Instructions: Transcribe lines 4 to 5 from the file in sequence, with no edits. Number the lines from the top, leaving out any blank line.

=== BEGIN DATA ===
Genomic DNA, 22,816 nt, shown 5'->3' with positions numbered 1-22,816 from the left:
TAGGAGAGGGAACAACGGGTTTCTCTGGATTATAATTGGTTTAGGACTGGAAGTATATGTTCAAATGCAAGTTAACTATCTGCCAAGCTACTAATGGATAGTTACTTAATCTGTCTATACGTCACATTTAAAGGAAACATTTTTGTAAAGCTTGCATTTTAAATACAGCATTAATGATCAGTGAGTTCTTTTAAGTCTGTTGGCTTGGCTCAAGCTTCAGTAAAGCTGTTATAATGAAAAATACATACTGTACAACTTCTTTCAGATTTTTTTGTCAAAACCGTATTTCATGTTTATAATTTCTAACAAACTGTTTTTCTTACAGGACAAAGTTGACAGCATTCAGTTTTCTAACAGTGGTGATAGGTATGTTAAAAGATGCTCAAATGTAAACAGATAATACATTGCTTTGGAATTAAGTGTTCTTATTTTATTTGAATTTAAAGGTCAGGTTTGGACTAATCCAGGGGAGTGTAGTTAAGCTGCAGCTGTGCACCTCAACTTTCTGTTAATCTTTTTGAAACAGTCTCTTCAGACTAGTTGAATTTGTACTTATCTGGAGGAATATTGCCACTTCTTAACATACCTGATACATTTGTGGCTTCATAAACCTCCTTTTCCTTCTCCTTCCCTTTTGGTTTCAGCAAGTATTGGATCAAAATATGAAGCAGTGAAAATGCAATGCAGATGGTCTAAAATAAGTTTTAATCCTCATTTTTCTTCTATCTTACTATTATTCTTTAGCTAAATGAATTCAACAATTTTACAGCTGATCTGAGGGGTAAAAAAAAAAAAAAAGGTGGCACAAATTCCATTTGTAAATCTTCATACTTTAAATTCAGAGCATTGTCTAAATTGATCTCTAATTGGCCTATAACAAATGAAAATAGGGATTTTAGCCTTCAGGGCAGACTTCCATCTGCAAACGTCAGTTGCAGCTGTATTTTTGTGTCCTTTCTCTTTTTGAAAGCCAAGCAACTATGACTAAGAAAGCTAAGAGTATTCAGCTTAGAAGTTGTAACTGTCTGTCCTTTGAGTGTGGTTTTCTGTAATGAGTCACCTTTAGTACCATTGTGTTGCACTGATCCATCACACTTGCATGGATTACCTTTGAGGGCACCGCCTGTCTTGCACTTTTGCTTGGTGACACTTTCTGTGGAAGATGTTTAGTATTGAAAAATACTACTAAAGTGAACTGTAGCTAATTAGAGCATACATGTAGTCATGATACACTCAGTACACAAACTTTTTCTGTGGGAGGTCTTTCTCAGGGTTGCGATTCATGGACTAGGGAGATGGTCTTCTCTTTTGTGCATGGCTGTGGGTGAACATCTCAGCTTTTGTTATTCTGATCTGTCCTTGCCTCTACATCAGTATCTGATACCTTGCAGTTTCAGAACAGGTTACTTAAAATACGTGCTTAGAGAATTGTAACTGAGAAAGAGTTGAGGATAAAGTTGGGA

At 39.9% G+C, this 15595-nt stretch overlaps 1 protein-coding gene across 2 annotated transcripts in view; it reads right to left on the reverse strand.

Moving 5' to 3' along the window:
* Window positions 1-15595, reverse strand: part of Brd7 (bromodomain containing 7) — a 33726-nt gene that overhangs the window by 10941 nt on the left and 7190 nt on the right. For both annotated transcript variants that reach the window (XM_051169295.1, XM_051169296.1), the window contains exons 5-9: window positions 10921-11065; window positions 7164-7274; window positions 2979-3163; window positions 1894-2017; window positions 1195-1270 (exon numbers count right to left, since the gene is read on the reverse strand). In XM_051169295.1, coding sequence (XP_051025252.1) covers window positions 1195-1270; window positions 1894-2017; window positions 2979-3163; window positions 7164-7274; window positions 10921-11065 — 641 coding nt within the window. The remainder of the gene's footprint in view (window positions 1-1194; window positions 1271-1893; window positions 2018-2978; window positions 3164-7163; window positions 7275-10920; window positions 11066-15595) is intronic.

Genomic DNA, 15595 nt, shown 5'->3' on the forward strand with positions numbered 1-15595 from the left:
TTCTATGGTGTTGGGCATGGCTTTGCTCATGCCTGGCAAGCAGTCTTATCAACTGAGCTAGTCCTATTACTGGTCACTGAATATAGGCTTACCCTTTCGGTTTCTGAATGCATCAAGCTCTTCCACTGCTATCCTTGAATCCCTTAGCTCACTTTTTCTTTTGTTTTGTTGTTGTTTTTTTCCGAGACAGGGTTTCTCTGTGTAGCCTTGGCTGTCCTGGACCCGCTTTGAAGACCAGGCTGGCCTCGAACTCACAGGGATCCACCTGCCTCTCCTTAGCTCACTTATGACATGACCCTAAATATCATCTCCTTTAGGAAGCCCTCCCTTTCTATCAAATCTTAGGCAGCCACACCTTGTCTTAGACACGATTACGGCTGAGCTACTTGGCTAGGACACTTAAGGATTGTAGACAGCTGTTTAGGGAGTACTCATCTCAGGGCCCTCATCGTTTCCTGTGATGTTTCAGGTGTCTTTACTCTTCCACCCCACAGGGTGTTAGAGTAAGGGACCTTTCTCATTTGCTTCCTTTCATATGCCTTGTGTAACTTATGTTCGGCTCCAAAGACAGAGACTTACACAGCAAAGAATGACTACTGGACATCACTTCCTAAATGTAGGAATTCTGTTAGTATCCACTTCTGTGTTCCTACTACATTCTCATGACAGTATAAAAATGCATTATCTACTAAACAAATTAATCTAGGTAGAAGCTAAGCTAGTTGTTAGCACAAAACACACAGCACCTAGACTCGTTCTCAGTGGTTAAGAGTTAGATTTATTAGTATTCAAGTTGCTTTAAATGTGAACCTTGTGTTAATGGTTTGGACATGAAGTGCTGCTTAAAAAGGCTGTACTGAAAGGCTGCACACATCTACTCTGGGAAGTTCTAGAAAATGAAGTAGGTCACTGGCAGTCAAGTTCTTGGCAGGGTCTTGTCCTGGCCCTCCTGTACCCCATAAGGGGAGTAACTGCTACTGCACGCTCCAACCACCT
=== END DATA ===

Moving 5' to 3' along the window:
* Window positions 1-15595, reverse strand: part of Brd7 (bromodomain containing 7) — a 33726-nt gene that overhangs the window by 10941 nt on the left and 7190 nt on the right. For both annotated transcript variants that reach the window (XM_051169295.1, XM_051169296.1), the window contains exons 5-9: window positions 10921-11065; window positions 7164-7274; window positions 2979-3163; window positions 1894-2017; window positions 1195-1270 (exon numbers count right to left, since the gene is read on the reverse strand). In XM_051169295.1, coding sequence (XP_051025252.1) covers window positions 1195-1270; window positions 1894-2017; window positions 2979-3163; window positions 7164-7274; window positions 10921-11065 — 641 coding nt within the window. The remainder of the gene's footprint in view (window positions 1-1194; window positions 1271-1893; window positions 2018-2978; window positions 3164-7163; window positions 7275-10920; window positions 11066-15595) is intronic.